A Practical Guide on When to Send Wedding Invitations
If there’s anything couples consult various wedding planners and wedding guides on most often, it’s when to send wedding invitations. Given that the average American engagement is 14 months long, many couples know their wedding date close to a year in advance. And if you’re getting married during a busy season and want to make sure your wedding doesn’t get skipped in favor of others (remember, there are approximately 2.4 million weddings performed each year in the U.S.), you might be tempted to send your invitations months ahead of time. But if you send your invitations too early, it’s likely people won’t be able to give accurate RSVPs. What’s the sweet spot? Of course, you should feel free to adjust the timeline based on individual concerns. But here’s a basic guide on when to send wedding invitations:
- If You’re Keeping Things Traditional
The traditional guidance on when to send wedding invitations is that you’ll want to send your invitations approximately six weeks in advance with an RSVP date of about three weeks prior to the wedding. This is intended to give people plenty of time to check their schedules and get back to you well before you’ll need to give final head counts to the vendors. (And, of course, keep in mind that there will always be people who don’t RSVP, so you’ll need to leave time for someone — traditionally the maid of honor or the mother of the bride — to give them a call or otherwise track them down to get responses).
- If You’re Expecting Travel
For many modern couples, the traditional timeline simply doesn’t work. That’s because far fewer people now meet and marry in their hometown. And even if they do, their friends and family are likely to be spread out across the country or world. On top of that, about 16% of wedding are destination weddings. In these cases, six weeks’ notice is clearly not enough time. If you expect a large number of people to be traveling, it’s a good idea to send out a save-the-date card at least six months in advance so people can book airfare and lodging. Many couples choose to send these cards regardless, and often opt for a less formal feel than the actual wedding invitations (they’re a great spot for showcasing engagement photos). If you’re expecting just a few out-of-town guests and don’t feel that a save-the-date card is warranted, at least give those guests the courtesy of a personal phone call giving them about the same amount of time to plan.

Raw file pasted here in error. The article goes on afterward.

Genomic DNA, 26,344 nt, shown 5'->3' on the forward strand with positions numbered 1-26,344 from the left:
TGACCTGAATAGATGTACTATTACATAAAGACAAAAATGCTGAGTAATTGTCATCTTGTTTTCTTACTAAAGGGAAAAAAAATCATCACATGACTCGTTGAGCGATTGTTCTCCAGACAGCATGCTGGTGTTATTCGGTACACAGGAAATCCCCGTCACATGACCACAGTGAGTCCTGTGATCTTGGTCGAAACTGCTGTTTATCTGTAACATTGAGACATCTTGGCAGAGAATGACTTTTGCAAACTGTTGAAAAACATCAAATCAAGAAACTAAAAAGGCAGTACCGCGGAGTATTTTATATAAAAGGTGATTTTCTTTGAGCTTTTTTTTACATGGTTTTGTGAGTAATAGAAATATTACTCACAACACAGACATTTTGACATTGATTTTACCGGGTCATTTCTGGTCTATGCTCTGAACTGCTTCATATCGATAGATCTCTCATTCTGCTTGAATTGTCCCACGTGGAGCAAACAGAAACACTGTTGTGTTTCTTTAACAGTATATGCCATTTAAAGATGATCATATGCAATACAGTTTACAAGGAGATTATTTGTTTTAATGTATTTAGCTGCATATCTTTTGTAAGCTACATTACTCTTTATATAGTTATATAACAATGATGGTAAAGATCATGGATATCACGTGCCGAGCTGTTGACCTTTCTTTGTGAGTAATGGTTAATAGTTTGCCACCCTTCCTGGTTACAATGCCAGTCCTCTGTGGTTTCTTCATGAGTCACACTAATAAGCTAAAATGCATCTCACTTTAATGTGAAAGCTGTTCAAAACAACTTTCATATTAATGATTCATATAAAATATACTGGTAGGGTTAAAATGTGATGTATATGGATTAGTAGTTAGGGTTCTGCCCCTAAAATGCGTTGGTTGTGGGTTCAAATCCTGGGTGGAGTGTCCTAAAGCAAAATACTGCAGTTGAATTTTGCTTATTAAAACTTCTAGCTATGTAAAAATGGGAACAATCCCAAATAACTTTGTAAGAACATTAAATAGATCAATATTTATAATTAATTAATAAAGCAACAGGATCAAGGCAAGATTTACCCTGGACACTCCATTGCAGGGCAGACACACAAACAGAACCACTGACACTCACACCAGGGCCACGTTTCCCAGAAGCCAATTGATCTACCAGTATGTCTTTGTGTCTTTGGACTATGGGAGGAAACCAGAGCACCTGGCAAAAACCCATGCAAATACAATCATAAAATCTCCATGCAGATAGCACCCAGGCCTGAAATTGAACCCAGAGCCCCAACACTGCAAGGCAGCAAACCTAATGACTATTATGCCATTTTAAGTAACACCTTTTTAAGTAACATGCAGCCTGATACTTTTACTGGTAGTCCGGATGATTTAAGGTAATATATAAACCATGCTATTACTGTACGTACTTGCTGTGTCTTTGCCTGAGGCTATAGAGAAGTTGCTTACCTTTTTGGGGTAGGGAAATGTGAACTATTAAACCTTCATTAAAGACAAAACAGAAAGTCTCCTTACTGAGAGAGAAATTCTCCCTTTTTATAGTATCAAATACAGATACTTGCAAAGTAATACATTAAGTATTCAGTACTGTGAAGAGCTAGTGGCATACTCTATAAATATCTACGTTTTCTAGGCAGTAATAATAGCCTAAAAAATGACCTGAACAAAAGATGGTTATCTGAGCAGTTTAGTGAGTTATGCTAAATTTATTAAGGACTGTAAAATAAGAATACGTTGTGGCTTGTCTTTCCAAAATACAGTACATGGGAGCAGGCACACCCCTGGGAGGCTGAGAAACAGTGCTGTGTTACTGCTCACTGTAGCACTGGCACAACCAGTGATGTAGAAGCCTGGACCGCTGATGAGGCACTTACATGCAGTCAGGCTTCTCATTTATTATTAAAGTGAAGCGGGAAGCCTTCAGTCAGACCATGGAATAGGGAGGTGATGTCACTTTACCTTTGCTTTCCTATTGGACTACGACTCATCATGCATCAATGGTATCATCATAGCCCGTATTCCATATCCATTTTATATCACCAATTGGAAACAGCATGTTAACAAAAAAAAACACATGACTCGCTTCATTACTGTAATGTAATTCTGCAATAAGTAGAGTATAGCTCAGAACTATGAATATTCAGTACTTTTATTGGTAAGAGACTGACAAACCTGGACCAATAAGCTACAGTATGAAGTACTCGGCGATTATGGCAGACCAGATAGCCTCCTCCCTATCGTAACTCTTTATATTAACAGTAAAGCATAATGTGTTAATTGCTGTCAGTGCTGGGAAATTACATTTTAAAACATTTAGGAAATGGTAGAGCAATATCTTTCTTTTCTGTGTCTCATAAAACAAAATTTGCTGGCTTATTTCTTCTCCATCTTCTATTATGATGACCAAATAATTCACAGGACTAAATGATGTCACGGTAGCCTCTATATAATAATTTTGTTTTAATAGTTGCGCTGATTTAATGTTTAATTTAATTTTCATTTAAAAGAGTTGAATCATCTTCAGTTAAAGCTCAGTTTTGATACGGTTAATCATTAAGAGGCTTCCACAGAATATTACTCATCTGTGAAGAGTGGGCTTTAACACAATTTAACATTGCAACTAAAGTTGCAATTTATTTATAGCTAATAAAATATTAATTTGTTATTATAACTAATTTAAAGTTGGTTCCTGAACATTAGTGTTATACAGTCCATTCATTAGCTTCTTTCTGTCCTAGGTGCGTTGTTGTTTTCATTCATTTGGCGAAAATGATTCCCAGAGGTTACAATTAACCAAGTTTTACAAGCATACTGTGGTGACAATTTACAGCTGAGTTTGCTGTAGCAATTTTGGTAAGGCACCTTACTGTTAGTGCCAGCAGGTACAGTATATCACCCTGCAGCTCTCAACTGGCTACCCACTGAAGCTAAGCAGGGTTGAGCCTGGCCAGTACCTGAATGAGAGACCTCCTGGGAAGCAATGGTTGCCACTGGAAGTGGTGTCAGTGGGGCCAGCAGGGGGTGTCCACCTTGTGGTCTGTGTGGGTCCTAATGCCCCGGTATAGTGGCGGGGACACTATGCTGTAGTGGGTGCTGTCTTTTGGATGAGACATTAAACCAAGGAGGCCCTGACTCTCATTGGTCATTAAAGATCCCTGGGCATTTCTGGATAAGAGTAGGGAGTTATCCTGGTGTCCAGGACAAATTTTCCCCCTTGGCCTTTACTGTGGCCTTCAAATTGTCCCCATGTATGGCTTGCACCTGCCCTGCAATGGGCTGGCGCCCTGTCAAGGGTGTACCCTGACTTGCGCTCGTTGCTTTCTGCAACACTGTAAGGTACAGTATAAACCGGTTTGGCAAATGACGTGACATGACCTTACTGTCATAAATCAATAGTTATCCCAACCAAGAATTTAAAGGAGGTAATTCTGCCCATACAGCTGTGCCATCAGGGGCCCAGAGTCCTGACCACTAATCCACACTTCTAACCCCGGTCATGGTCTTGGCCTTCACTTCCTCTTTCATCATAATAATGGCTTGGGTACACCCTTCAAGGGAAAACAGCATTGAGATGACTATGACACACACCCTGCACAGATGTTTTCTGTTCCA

- If You’re Keeping a B-List of Guests
B-lists are a delicate issue. They’re inherently practical when it comes to accommodating as many people as possible, but you don’t want to hurt anyone’s feelings by making it obvious they didn’t make the first mailing — and nothing does that like sending someone an invitation just a week or two before the wedding or RSVP date. If you want to have time to invite some B-listers after people in the first mailing have declined, you’ll want to send the first round of invitations around eight weeks in advance, setting the RSVP date four or so weeks before the wedding. That increases your likelihood of getting responses in time to send a second round of invitations at least a month before the wedding.
Do you have any other caveats regarding when to send wedding invitations? Join the discussion in the comments.